The Stereotype Gallery
This activity helps groups to work together more successfully on international projects. At
the end of the activity, participants will
have recognized their own stereotypes and those of their colleagues, and will have been
exposed to others’ perceptions of them;
realize the damage that stereotyping can do to cooperation; and
have defined a framework for future cooperation.
This activity is designed for multicultural groups of 20 to 50 people.
70 minutes
A number of flipcharts (number of subgroups plus 2)
Sufficient board markers, masking tape
A large room with open space. Tables are not required, and chairs are needed only during
debriefing phases. The flipcharts are placed at various points around the room so that each
subgroup has sufficient space in which to work without disturbing the neighboring group.
1. Briefly introduce the concepts of stereotyping, bias, and prejudice, relating them to why
the participants are at this workshop or training. Say something like this: “We all have
stereotypes, both positive and negative, about other cultural groups. This is not bad in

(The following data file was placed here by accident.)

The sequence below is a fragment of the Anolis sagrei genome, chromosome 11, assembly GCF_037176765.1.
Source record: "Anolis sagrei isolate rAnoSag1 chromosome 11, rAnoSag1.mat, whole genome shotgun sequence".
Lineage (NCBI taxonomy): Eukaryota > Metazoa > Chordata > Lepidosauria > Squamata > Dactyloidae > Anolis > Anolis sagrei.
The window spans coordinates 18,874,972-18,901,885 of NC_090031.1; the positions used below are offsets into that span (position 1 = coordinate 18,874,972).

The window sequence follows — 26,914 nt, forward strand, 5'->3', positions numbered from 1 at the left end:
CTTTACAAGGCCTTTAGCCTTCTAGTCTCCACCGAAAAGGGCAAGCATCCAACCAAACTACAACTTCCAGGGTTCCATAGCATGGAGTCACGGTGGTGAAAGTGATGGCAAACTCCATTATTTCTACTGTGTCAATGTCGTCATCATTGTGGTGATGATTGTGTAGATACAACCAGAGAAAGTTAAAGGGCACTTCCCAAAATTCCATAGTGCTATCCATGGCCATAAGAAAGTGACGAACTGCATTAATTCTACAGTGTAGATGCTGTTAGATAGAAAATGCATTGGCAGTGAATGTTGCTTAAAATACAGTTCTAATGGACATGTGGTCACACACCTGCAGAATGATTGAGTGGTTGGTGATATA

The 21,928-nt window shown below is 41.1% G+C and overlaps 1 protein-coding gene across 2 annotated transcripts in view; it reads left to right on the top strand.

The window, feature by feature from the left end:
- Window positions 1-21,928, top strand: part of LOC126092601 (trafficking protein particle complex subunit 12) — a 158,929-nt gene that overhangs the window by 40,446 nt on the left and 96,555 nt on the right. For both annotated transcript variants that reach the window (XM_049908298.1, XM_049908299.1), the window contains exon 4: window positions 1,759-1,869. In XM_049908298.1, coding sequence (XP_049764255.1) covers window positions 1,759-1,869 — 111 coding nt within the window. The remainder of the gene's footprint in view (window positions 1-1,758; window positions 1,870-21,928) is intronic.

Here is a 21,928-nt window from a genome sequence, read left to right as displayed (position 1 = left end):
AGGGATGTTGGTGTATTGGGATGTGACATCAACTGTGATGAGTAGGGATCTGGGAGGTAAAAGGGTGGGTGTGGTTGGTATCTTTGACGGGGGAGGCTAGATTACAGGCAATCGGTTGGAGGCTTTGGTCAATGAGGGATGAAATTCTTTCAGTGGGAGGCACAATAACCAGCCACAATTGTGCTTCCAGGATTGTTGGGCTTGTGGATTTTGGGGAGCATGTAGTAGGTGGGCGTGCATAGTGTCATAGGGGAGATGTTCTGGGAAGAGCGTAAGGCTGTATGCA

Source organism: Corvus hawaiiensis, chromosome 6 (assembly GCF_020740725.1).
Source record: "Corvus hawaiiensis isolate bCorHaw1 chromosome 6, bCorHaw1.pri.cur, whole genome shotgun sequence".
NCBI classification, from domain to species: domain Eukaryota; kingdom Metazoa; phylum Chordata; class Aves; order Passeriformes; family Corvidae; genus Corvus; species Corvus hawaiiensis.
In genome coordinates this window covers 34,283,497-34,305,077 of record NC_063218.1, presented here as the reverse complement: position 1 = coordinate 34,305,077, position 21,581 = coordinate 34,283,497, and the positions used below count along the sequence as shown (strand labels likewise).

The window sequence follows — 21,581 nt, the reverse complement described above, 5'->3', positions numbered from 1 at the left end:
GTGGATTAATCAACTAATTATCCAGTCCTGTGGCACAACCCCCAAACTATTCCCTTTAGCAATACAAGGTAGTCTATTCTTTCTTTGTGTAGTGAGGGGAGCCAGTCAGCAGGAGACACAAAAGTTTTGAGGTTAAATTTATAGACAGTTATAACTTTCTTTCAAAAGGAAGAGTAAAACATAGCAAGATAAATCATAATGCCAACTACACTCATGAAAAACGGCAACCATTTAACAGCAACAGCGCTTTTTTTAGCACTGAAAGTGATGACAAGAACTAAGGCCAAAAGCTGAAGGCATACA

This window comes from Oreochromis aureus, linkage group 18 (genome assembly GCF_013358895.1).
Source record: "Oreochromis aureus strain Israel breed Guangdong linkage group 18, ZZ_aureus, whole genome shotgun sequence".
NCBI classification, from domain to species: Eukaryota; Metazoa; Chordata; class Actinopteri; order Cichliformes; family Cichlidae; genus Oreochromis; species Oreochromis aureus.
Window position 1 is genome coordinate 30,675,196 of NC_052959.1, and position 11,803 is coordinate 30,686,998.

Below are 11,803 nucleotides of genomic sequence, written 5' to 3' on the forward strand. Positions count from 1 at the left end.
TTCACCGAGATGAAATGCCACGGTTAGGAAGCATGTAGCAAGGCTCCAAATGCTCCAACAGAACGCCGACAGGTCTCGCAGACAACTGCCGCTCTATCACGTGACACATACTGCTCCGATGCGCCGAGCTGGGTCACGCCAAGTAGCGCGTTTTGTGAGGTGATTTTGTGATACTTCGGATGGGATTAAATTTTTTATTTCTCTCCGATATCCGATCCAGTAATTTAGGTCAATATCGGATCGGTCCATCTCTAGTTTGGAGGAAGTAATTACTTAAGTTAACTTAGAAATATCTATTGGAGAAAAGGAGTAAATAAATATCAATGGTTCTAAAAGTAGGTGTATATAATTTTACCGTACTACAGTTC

itself. Stereotypes become negative when we allow them to interfere with how we judge a
situation or communicate with someone.” (5 minutes)
2. Divide the group into single-culture subgroups with no more than six members. If there
are more than six people from one cultural group, form them into two groups.
3. Give each subgroup the task of identifying and displaying their stereotypes of two other
cultural groups participating in the project. Tell them to use two separate sheets of flip-
chart paper. The stereotypes can be both positive and negative. (20 minutes)
4. Display the flipchart pages in art-gallery form where the groups are working. Instruct all
participants to take a tour of the gallery and read the flipchart pages. (10 minutes)
5. Return to the original subgroups. Discuss and note on flipcharts: “What leads me to see
others in stereotypical ways?” (10 minutes)
6. Debrief them in one large group. Questions to ask might include:
“What are your reactions to these results?”
“What does this tell you about yourself?”
“What does this tell you about your colleagues?”
“How might this affect your cooperation in the project?”
7. To discuss a final question, “What do we have to do to cooperate successfully in the
project?” form culturally mixed groups (up to six members per subgroup) and ask them to
note their thoughts on flipcharts. (15 minutes)
8. Have each subgroup briefly present its results, and clarify them in the whole group. (10
No additional debrief is needed. The final part involves the project team defining the frame-
work for a set of working principles for themselves.
Caution: This exercise might not be appropriate to circumstances or in cultures (such as is
often the case in the United States) where group sensitivities or political correctness are pre-
sent, and where the expression of one’s stereotypes about others is taken as evidence of
deliberately sustained bias or prejudice.

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